Alpine Industries v. Cowles Pub. Co., 20855-9-III.

CourtCourt of Appeals of Washington
Citation114 Wash. App. 371,114 Wn. App. 371,57 P.3d 1178
Decision Date21 November 2002
Docket NumberNo. 20855-9-III.,20855-9-III.
PartiesALPINE INDUSTRIES, COMPUTERS, INC., a Washington corporation, and T. James C. Le, Appellants, v. COWLES PUBLISHING COMPANY, Respondent.

Richard D. Wall, Attorney at Law, Spokane, WA, for Appellants.

Duane M. Swinton, Witherspoon, Kelley, Davenport & Toole, Spokane, WA, for Respondent.


Alpine Industries Computers, Inc. (Alpine) filed suit against Cowles Publishing Company (Cowles), contending certain statements in a Spokesman-Review story were defamatory. The trial court granted summary judgment in favor of Cowles and dismissed Alpine's claim. On appeal, Alpine mainly argues the fair reporting privilege did not protect Cowles. We disagree and conclude Alpine cannot establish the elements of defamation. Accordingly, we affirm.


The Spokesman-Review newspaper, a Cowles publication, ran the following story on December 9, 2000:

Microsoft wins $250,000 judgment against Spokane businessman
By Tom Sowa
Staff writer
In the first case of its kind in Spokane, a federal judge Friday imposed a $250,000 judgment against a businessman for selling counterfeit copies of Microsoft software.
T. James Le, owner of Alpine Computers of Spokane, was ordered to pay that sum for illegal sales of Windows and Office software occurring after December 1998.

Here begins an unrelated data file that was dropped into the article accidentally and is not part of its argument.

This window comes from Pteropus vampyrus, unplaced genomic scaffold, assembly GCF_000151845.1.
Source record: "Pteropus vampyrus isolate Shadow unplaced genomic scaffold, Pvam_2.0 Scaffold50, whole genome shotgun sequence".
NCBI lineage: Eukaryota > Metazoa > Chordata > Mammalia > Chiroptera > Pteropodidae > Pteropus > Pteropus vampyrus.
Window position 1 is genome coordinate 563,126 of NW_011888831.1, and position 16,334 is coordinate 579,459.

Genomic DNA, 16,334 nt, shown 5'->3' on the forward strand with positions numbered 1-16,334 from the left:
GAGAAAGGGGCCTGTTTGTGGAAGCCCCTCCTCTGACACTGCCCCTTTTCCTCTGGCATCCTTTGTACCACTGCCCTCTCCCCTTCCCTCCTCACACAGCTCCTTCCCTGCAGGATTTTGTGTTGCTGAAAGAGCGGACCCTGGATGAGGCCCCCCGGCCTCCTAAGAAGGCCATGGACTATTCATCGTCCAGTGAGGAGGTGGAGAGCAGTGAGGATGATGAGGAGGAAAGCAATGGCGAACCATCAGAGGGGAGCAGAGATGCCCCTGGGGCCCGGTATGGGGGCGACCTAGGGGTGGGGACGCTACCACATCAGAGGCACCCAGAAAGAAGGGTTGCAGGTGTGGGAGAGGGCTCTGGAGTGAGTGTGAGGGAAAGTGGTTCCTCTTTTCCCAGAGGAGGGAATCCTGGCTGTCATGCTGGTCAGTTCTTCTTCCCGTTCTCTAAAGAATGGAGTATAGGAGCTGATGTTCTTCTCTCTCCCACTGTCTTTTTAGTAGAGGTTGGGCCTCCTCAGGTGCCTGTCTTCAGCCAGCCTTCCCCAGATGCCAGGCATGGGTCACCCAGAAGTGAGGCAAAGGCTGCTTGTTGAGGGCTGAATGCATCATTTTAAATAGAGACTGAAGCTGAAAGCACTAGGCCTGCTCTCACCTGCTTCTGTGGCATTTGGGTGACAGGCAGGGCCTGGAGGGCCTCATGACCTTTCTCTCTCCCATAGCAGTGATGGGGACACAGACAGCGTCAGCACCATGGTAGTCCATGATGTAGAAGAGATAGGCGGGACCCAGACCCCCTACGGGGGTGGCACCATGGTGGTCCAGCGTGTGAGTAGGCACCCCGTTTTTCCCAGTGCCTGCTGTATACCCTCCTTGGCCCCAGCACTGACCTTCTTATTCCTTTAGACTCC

U.S. District Court Judge Alan A. McDonald entered the judgment after a one-day civil trial in Spokane last week.
Microsoft contended that Le had sold about 500 bogus copies of its software.
Le admitted selling counterfeit software, but insisted it was fewer than 500 copies. The trial only determined the amount of his liability.
The key issue was what happened after December 1998, when undercover buyers bought counterfeit copies of Office 97 and Windows 95 software from an Alpine store. Microsoft quickly sent Le a letter warning him to stop the sales.
The sales didn't end, however, as Le continued buying software from a supplier in Florida, according to John Nelson, the Spokane attorney representing Microsoft.
Under federal law, McDonald could have awarded damages amounting to several million dollars against Le.

McDonald instead ruled that a $250,000 award compensated Microsoft and effectively punished Le, who is 28. McDonald also awarded $69,021 in lawyers' fees for Microsoft.

Le has the option of appealing the judgment.